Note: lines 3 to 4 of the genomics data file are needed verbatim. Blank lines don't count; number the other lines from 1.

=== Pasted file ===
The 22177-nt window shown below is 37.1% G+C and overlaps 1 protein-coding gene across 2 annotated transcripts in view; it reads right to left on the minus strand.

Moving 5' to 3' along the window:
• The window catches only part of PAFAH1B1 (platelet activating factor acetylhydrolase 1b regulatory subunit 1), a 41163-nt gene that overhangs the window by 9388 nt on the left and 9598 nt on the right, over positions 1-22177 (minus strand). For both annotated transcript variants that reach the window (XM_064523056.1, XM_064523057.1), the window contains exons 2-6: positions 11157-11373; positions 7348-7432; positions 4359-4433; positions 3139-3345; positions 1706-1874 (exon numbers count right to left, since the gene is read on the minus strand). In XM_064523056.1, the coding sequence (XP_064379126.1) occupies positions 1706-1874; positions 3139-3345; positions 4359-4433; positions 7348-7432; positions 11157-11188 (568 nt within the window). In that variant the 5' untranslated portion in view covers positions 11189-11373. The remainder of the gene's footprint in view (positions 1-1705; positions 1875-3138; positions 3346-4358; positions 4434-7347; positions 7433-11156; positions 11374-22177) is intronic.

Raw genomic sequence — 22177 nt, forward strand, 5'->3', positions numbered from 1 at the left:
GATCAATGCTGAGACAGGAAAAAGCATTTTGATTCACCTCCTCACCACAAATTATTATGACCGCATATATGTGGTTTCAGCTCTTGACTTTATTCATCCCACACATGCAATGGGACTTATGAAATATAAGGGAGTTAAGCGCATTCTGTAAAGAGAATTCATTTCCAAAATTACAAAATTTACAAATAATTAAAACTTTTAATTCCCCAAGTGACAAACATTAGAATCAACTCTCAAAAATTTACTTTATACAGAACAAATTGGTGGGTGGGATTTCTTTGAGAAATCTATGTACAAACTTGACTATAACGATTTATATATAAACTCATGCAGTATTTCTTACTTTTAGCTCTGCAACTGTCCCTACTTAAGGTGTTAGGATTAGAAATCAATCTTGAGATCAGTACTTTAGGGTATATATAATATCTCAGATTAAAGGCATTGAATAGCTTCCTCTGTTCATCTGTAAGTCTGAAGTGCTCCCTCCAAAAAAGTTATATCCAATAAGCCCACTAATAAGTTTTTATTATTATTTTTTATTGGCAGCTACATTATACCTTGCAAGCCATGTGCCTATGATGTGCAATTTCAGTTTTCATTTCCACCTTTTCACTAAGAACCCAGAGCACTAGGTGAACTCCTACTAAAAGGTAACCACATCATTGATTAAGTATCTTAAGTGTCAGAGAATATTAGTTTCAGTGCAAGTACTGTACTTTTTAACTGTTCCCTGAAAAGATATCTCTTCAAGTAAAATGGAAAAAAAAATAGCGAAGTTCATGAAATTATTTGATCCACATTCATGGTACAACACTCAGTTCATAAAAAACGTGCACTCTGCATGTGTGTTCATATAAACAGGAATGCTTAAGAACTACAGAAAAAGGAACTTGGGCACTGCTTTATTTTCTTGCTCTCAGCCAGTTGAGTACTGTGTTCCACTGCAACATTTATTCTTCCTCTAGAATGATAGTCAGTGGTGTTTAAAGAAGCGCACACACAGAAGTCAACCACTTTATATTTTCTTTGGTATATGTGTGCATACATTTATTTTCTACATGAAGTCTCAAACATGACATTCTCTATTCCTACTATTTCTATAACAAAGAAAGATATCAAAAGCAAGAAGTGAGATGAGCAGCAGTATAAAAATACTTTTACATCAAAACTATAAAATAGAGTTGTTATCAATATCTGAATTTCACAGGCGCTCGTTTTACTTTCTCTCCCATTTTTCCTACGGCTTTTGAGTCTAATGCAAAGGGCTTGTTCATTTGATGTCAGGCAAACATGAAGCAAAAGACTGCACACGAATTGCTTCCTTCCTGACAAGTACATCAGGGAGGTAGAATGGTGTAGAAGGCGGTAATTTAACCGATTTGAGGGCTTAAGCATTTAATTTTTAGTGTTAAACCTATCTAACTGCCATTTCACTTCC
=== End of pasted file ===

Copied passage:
• The window catches only part of PAFAH1B1 (platelet activating factor acetylhydrolase 1b regulatory subunit 1), a 41163-nt gene that overhangs the window by 9388 nt on the left and 9598 nt on the right, over positions 1-22177 (minus strand). For both annotated transcript variants that reach the window (XM_064523056.1, XM_064523057.1), the window contains exons 2-6: positions 11157-11373; positions 7348-7432; positions 4359-4433; positions 3139-3345; positions 1706-1874 (exon numbers count right to left, since the gene is read on the minus strand). In XM_064523056.1, the coding sequence (XP_064379126.1) occupies positions 1706-1874; positions 3139-3345; positions 4359-4433; positions 7348-7432; positions 11157-11188 (568 nt within the window). In that variant the 5' untranslated portion in view covers positions 11189-11373. The remainder of the gene's footprint in view (positions 1-1705; positions 1875-3138; positions 3346-4358; positions 4434-7347; positions 7433-11156; positions 11374-22177) is intronic.

Raw genomic sequence — 22177 nt, forward strand, 5'->3', positions numbered from 1 at the left: